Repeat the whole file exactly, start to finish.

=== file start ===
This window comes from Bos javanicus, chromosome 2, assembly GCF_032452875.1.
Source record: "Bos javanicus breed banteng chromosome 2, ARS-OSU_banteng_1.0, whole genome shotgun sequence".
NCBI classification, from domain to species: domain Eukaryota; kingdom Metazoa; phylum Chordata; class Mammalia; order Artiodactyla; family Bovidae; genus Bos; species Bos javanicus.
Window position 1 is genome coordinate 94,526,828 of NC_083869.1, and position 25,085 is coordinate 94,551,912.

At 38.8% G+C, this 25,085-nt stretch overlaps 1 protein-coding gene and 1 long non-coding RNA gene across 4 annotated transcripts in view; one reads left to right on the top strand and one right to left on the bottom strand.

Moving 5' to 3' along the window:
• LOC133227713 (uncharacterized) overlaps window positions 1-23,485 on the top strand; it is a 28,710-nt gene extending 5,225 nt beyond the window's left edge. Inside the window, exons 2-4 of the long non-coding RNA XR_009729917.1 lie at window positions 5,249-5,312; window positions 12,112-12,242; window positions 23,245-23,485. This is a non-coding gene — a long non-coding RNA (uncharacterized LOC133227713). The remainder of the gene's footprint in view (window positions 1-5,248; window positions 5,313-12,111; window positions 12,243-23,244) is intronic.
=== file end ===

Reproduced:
This window comes from Bos javanicus, chromosome 2, assembly GCF_032452875.1.
Source record: "Bos javanicus breed banteng chromosome 2, ARS-OSU_banteng_1.0, whole genome shotgun sequence".
NCBI classification, from domain to species: domain Eukaryota; kingdom Metazoa; phylum Chordata; class Mammalia; order Artiodactyla; family Bovidae; genus Bos; species Bos javanicus.
Window position 1 is genome coordinate 94,526,828 of NC_083869.1, and position 25,085 is coordinate 94,551,912.

At 38.8% G+C, this 25,085-nt stretch overlaps 1 protein-coding gene and 1 long non-coding RNA gene across 4 annotated transcripts in view; one reads left to right on the top strand and one right to left on the bottom strand.

Moving 5' to 3' along the window:
• LOC133227713 (uncharacterized) overlaps window positions 1-23,485 on the top strand; it is a 28,710-nt gene extending 5,225 nt beyond the window's left edge. Inside the window, exons 2-4 of the long non-coding RNA XR_009729917.1 lie at window positions 5,249-5,312; window positions 12,112-12,242; window positions 23,245-23,485. This is a non-coding gene — a long non-coding RNA (uncharacterized LOC133227713). The remainder of the gene's footprint in view (window positions 1-5,248; window positions 5,313-12,111; window positions 12,243-23,244) is intronic.